HOUSTON — Royal Dutch Shell announced that production has started at Appomattox floating production system months ahead of schedule, opening a new frontier in the deepwater U.S. Gulf of Mexico. Appomattox, which currently has an expected production of 175,000 boed, is the first commercial discovery brought into production in the deep-water Gulf of Mexico Norphlet formation.
“That Appomattox was safely brought online ahead of schedule and far under budget is a testament to our ongoing commitment to drive down costs through efficiency improvements during execution,” said Andy Brown, Shell upstream director. “Appomattox creates a core long-term hub for Shell in the Norphlet through which we can tie back several already discovered fields as well as future discoveries.”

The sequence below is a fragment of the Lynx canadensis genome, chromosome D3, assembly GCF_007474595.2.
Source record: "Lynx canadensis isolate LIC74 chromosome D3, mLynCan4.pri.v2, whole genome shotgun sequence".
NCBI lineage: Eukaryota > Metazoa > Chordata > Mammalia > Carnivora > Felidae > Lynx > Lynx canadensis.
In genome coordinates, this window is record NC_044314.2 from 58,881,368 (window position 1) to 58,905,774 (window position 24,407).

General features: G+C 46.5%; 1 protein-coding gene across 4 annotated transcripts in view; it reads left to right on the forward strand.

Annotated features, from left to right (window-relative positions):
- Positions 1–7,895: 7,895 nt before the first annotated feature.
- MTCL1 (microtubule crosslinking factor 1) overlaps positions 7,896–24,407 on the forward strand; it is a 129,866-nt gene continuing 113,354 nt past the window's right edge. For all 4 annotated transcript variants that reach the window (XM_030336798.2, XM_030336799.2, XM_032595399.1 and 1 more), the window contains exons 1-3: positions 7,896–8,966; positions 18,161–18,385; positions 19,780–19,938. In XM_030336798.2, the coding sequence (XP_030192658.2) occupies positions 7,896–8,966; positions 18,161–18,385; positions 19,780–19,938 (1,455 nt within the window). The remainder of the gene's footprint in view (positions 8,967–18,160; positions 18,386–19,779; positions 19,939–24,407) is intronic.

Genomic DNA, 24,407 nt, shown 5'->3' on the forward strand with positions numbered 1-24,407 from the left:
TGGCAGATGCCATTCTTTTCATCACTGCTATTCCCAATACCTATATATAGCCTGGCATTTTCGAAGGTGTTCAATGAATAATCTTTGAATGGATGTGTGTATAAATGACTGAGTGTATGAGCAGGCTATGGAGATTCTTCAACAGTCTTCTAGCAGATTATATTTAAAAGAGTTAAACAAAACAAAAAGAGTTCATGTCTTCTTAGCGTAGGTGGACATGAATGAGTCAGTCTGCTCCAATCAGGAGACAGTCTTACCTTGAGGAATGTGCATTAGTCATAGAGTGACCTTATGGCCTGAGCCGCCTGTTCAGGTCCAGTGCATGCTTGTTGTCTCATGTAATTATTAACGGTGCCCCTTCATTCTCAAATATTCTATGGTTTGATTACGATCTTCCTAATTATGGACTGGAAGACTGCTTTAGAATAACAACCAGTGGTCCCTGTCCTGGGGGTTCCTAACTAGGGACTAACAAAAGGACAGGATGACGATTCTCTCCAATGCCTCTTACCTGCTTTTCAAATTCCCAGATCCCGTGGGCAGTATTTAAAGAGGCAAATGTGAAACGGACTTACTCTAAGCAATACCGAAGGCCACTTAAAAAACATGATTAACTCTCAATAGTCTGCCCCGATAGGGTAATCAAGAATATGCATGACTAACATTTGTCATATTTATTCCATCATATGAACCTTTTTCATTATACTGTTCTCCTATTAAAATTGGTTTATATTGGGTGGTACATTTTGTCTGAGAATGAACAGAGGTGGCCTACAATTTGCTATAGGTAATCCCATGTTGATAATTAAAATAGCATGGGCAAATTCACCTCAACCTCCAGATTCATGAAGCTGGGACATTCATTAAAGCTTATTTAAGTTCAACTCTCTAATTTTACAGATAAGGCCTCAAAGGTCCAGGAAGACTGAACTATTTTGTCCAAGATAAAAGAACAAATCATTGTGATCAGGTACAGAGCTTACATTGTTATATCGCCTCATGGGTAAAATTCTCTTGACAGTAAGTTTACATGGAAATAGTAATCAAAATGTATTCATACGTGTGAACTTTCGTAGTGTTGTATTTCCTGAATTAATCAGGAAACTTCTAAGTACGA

Appomattox is a story of efficiency through innovation. By way of optimized development planning, better designs and fabrication, and expert drilling execution, Appomattox has realized cost reductions of more than 40% since taking final investment decision in 2015. The start of production at Appomattox is only just the beginning of further maximizing the flow of resources in the prolific Norphlet surrounding Appomattox.
Shell’s global deepwater business has a strong funnel of development and exploration opportunities in Brazil, the U.S., Mexico, Nigeria, Malaysia, Mauritania, and the Western Black Sea. Production worldwide is on track to reach more than 900,000 boed by 2020 from already discovered, established reservoirs. The company continues to be one of the largest leaseholders in the U.S. deepwater and remains one of the most prolific offshore producers of oil and natural gas in the Gulf of Mexico. Shell designs and operates its deepwater projects to be competitive and, since 2014, has reduced its unit development costs and unit operating costs by about 45%.